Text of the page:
I’ve been down this road, too. I know people are budget-conscious, so I’ll downplay the cost of a task or project as being small. And to make matters worse, by doing that I’m setting myself up to undercharge.

I’ve learned that whatever the cost, it doesn’t need a qualifier. It just needs to be value-for-value.

And you know what else? If the cost isn’t small, so what? If it’s worth your time, if you’re the expert, you get to charge it.

Apologizing For Pricing

This goes hand in hand with price qualifiers like “small”. In this case, we apologize for our prices being high (translation to customer: “too high”).

This is one trap I’ve had to work hard to avoid.

We have a spreadsheet that we use to price out most types of projects. It includes tasks we’ll need to perform, our rates for performing them and other specifics. When someone asks us for a proposal we do the math and come up with a budget.

And then I wrack my brain figuring out how to lower the budget because I know my prospect is going to tell me it’s too high.

In reality, what I’m saying – to myself – is, “I’m not worth this cost. Someone shouldn’t have to pay this.”

After I’m done competing with myself and I come up with a budget that I imagine my prospect will find worth paying, I present the proposal.

I then go to work apologizing to my prospect for it. “I know it’s high, but…” followed by all the reasons it has to be that way.

If you can think of a better recipe for business failure then I’d love to hear it.

I’m a whole lot better at this now because I’ve learned that there’s enough competition out there willing to undercut my prices. I don’t need to be one of them.

I’ve stopped looking at prices as high or low and gauge them based on value.

Am I providing a valuable service to my client? Will I be able to do the best possible job within this budget?

There’s no perfect ending to this lesson. I’ve lost business because I wouldn’t compromise on cost. And the reason I wouldn’t compromise is not because I’m stubborn and selfish, it’s because I know the quality of the service that I provide and I know at what price point I’m willing to invest my valuable time and resources into a project.

Other people may try to undercut your prices. Prospects may balk and demand explanations. It’s not your job to apologize or to feel guilty for expecting to be paid for your expertise. It’s your job to exchange your value for monetary value.

Being Too Flexible

This one has nothing to do with pricing and everything to do with your time.

Tell me if you’ve been here: you schedule a phone call with someone and they forget to show up. They apologize and you answer with some version of, “No problem.”

You reschedule and they realize they’ve overbooked themselves and can’t make it. You reschedule again.

They’re on your calendar for 10AM then email you five minutes before and ask you to push it to 11AM. You do, and then at 11 they want to try 12.

Hours or days later you’re still bumping that calendar reminder around, trying to be accommodating, telling the person perhaps to simply call “whenever they can and you’ll make the time.”

That’s not being accommodating. It’s telling your prospect or customer that your time isn’t valuable. You have nothing much better to do so you can keep moving meeting times and phone calls around and be at their beck and call.

It’s telling them, “I understand that you’re busy and your time is important. Since mine isn’t, we’ll work around yours.”

I’ve spent a lot of years trying to be as accommodating as possible. When Mr. 10AM calls three hours and four days too late, I stop what I’m doing to pick up the phone and talk.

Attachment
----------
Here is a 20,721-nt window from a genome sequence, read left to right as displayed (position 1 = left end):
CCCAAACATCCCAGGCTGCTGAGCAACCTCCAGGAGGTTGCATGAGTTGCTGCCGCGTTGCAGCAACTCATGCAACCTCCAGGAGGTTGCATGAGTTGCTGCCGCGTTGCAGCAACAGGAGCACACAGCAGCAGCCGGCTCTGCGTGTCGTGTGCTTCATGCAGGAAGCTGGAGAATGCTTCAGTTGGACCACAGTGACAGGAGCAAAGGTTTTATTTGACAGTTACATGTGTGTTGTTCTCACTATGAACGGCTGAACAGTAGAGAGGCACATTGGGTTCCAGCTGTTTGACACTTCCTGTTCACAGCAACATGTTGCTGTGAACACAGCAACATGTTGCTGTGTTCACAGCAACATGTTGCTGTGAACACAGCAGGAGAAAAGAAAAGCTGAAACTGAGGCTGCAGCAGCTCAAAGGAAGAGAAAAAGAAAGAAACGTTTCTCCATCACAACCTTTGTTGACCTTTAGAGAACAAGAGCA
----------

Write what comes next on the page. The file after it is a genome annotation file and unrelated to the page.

The worst of this manifested itself a number of years ago when I scheduled an in-person meeting with someone. I prepared for the meeting, did my research and drove the half hour to her office. When I arrived, the receptionist told me that my prospect had just gone out. The receptionist checked the calendar and assured me that there was no meeting scheduled for that day.

No matter that I’d confirmed the meeting just the day before.

A few days later my prospect called to laugh it off and I made a decision then and there: we would not be doing business together.

Weird things happen, even forgetting a meeting you just confirmed and I suppose I could have laughed it off with her and rescheduled. But a person who had that little respect for my time was not someone I wanted to work with.

Rescheduling a meeting or phone call may seem like a small accommodation. And once or twice it is. But once it even hints of being a pattern, that’s your cue to lay down some rules. It may mean that you sever a business relationship. But do you really want to work with someone who thinks so little of you that they can’t manage a phone call on time?

As for me, I almost never answer the phone unless it’s pre-scheduled. I never ask someone to call me when they have the time. Whenever I need to speak to someone, I plan a time and date, it goes on the calendar and either it happens or we have ourselves a little showdown.

Stop saying, “No problem” when being devalued is a pretty big problem.

If you’re too accommodating and bend everywhichway to make things easy and convenient for others at the expense of yourself, you’re letting them know loud and clear that your time is not nearly as important as theirs.

Stand up for yourself. Don’t be afraid to call someone on their unacceptable behavior. If they’re worth doing business with then they’ll show some humility and be willing to work on the flaws.

Tell me… did you see yourself in any of these examples? Did you have any light bulb moments where you recognized your own self-sabotaging behavior? Can you think of any other ways that you might be sending the wrong signals about your worth? Share with me in the comments!

This post is part of the monthly Word Carnival series of posts. This month, our carnies tackle the topic of “Impostor Syndrome” or feeling like other people are smarter and better than you. Check out more of the Word Carnival series here.